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Discussion Starter #1
A couple weeks ago I synchronized the carbs on my 2003 500. It ran pretty well except I wasn't happy with the low end performance. I read in my service manual that the pilot screw adjustment can effect low end performance so I adjusted them today. The manual say's to set them at 2-1/8 turns out. I adjusted them to that setting but now the rpm's won't drop quickly when I close the throttle. To the point that I have to use the brakes to slow the bike down. Once I stop the rpm's will come down to normal idle. I would appreciate some input on how you guy's are adjusting the pilot screws on your bikes.

Thanks,
Al
 

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RPMs that hang after a blip of/ or on release of the throttle are most often the result of the idle screw/stop being set too many turns in.

Setting the idle too high(often in a attempt to compensate for incorrect jetting or adjustment) opens the throttle plates(butterflies) and uncovers the transfer ports(the little holes in the bore of the carb located by the throttle plate). This results in more air and fuel causing the rev hang.

Google image of transfer ports on a carb(not a vulcan 500 carb)


Lower the idle by backing the idle adjustment screw/knob out and if needed adjust the mix screws as needed.

If you have a stock setup(intake & exhaust with factory jetting), You will likely find the mix screws will want to be around 3 turns +/- 1/2 turn. Proper idle speed is 1300rpm IIRC.
 

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2 1/2 turns out is just a starting point.Adjust slowly each side to were you get the fastest smoothest idle.Than set you idle to 1200 RPM. ;) :)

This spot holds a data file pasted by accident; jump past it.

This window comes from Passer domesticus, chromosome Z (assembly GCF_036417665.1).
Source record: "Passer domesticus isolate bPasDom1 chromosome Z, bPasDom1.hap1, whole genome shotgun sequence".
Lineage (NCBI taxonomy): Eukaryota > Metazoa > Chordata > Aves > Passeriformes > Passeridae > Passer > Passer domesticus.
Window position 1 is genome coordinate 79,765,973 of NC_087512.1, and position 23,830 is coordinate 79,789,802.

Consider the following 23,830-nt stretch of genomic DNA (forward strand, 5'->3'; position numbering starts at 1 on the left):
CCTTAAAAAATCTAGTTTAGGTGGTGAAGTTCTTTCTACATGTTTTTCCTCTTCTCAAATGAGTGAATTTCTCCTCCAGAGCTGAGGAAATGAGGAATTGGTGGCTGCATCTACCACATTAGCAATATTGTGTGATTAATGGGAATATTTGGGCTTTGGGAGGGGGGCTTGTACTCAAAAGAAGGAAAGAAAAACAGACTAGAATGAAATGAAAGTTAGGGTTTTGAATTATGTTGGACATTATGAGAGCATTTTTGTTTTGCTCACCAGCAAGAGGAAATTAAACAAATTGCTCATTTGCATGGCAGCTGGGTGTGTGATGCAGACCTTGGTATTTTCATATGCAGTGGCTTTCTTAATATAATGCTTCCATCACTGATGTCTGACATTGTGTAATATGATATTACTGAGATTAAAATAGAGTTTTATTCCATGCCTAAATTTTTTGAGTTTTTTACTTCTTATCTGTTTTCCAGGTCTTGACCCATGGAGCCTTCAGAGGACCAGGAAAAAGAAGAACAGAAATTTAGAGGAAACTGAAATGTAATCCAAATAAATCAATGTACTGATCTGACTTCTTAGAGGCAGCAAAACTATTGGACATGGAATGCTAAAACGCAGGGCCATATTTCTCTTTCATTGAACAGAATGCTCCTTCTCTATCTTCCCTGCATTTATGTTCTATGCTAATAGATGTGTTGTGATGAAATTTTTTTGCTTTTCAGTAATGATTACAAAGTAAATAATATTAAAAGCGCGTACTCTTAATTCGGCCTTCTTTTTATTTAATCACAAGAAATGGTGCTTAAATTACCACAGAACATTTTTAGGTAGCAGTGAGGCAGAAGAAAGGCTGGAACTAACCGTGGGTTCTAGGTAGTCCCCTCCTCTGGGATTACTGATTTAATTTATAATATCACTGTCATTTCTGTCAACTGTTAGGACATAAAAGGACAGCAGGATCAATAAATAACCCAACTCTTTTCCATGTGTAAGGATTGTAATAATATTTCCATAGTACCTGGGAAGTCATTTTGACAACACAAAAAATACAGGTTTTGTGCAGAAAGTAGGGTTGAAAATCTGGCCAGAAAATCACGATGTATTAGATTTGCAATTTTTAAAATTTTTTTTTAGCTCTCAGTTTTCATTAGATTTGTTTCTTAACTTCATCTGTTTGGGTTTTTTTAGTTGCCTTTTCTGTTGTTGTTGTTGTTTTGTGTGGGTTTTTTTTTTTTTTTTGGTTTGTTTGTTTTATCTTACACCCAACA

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RPMs that hang after a blip of/ or on release of the throttle are most often the result of the idle screw/stop being set too many turns in.

Setting the idle too high(often in a attempt to compensate for incorrect jetting or adjustment) opens the throttle plates(butterflies) and uncovers the transfer ports(the little holes in the bore of the carb located by the throttle plate). This results in more air and fuel causing the rev hang.

Google image of transfer ports on a carb(not a vulcan 500 carb)


Lower the idle by backing the idle adjustment screw/knob out and if needed adjust the mix screws as needed.

If you have a stock setup(intake & exhaust with factory jetting), You will likely find the mix screws will want to be around 3 turns +/- 1/2 turn. Proper idle speed is 1300rpm IIRC.
If the idle were set too high, it would never return to normal as the poster said it does.

Most times, idle hang is caused by a vacuum leak or mechanical bind.
 

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If the idle were set too high, it would never return to normal as the poster said it does.

Most times, idle hang is caused by a vacuum leak or mechanical bind.
You are correct in that a vacuumm leak will do it as it leans out the mixture, just like setting the mix screws in too far.

It can indeed return to a set idle rpm.

IF the mix screws are too far in to provide the needed fuel for a stable idle
many people will compensate by cranking in the idle stop to achive their desired idle rpm, getting that needed fuel for a stable idle from the transfer ports causing the rev hang as a side effect. Which is why I gave both the reccomendation of mix screw settings and backing off the idle screw.

The 2 1/8 turns out spec in the manual, often is too lean for the 10% corn fuel that is the only choice in many areas now.
 

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Discussion Starter #6
You guy's responded so fast to my problem that I had to get out on the bike and use your suggestions before it started raining. flstffex you were right about the idle knob being turned in too far. Setting the pilot screws at 2-1/8 turns out is obviously in too far. I backed the screws out until I got a faster and better idle and then turned the idle knob back out. Now the throttle is responding well and I am also getting better low end response which is what I was looking for in the first place. Thank you for taking the time to post the picture of the carb because that helped me see what is going on. I was pretty sure it wasn't a vacuum leak or binding because the problem happened as soon as I touched the screws. I just needed help getting the adjustment back on track.
Well now that it is going to rain for the next 24 hours I might as well get to the Gym. Looking forward the riding again Friday.
Thanks again everyone for the suggestions.